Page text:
For the first time, researchers have discovered a giant intact planet that survived the collapse of its star. The international team, including astrophysicists based in Switzerland, has published its findings in the journal Nature.This content was published on September 17, 2020 - 10:47
Finding a planet near the remains of a star was highly unexpected. When a sun-like star dies, it bloats into a red giant that consumes what’s in its orbit. Later, the star collapses into a massive white dwarf, which is the cooling Earth-sized core of the dead star. The findingExternal link suggests that even after a typical star dies, it can still host planets.
The team in Bern made its discovery with the help of NASA’s Transiting Exoplanet Survey Satellite (TESS) telescope. Researchers from the University of Bern’s Center for Space and Habitability led a photometric analysis of the planet, which has been named WD 1586 b.
The gas planet is much larger than the white dwarf that it orbits every 1.4 days, from a distance that is about 20 times closer than Mercury is to the Sun. The team assumes that the gaseous planet moved into close orbit long after the star had shrunk from its red giant phase – otherwise it would have been swallowed up.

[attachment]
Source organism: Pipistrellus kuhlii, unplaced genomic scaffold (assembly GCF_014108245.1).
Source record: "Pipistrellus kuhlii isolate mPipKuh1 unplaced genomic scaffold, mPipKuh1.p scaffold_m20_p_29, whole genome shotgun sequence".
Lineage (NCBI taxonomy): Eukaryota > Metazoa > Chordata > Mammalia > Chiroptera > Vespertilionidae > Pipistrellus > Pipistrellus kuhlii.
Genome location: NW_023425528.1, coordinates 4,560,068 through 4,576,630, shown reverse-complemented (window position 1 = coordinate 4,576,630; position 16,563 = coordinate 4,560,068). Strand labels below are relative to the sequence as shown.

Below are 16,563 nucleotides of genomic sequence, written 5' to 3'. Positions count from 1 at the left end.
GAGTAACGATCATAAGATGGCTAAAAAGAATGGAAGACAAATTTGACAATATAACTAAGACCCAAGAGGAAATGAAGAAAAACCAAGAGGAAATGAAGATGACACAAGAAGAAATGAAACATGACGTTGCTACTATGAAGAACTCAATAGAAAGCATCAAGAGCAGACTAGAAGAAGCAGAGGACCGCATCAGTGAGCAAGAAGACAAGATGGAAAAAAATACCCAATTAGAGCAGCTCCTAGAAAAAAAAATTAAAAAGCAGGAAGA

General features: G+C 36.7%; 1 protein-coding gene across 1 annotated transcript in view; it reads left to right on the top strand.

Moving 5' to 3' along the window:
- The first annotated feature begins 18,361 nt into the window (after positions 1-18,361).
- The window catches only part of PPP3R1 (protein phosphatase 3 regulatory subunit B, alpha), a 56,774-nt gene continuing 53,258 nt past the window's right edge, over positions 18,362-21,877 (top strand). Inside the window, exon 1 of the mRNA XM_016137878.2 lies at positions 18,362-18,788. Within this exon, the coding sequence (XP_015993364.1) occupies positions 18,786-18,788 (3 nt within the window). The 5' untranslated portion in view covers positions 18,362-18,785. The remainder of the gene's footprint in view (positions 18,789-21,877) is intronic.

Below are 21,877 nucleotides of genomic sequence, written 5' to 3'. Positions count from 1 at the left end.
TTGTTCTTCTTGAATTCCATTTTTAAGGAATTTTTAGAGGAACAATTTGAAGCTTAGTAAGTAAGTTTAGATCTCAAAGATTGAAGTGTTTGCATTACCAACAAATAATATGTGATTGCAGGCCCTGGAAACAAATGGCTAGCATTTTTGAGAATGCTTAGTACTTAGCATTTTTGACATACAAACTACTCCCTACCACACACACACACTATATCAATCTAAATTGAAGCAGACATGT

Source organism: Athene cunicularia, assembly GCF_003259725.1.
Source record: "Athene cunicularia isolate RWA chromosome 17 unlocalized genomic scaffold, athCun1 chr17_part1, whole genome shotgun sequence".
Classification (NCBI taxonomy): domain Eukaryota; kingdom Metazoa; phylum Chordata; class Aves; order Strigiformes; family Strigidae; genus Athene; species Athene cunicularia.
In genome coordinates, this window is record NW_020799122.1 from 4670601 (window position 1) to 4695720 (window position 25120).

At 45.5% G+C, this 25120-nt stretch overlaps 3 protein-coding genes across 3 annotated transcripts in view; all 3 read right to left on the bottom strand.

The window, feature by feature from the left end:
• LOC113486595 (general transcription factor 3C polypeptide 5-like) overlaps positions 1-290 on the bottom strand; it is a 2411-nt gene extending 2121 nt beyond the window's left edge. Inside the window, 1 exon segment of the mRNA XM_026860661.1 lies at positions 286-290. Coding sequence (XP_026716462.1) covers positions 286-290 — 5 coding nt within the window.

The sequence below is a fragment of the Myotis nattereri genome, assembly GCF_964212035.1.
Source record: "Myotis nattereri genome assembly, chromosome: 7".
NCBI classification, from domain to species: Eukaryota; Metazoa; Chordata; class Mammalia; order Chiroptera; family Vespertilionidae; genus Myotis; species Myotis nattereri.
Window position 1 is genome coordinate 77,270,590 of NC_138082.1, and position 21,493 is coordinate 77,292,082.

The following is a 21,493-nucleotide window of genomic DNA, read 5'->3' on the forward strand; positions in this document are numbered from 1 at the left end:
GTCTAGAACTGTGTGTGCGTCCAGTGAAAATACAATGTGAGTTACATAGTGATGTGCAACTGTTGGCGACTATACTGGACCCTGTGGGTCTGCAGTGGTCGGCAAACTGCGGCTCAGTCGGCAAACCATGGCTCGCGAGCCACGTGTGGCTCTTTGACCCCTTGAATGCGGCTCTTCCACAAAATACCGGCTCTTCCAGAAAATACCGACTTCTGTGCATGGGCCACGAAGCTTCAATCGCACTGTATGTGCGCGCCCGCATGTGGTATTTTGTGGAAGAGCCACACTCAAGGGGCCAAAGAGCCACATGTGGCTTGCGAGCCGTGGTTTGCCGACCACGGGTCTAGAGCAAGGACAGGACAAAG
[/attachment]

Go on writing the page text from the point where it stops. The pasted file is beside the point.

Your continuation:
The gaseous planet is up to 14 times the size of Jupiter. Its temperature is no more than 17 degrees Celsius. The researchers found this out using the NASA telescope Spitzer.
In a few billion years, the Sun will also degenerate into a white dwarf. During the red giant phase, Mercury and Venus will probably be swallowed up, and perhaps the Earth as well. Based on this latest discovery, it seems that the gas planets of the solar system may survive.
Last year, researchers reported a gas disc orbiting a white dwarf. The gas seems to have a similar composition to Neptune and Uranus, which is why they suspected that the gas might come from a planet. However, they couldn’t actually find it.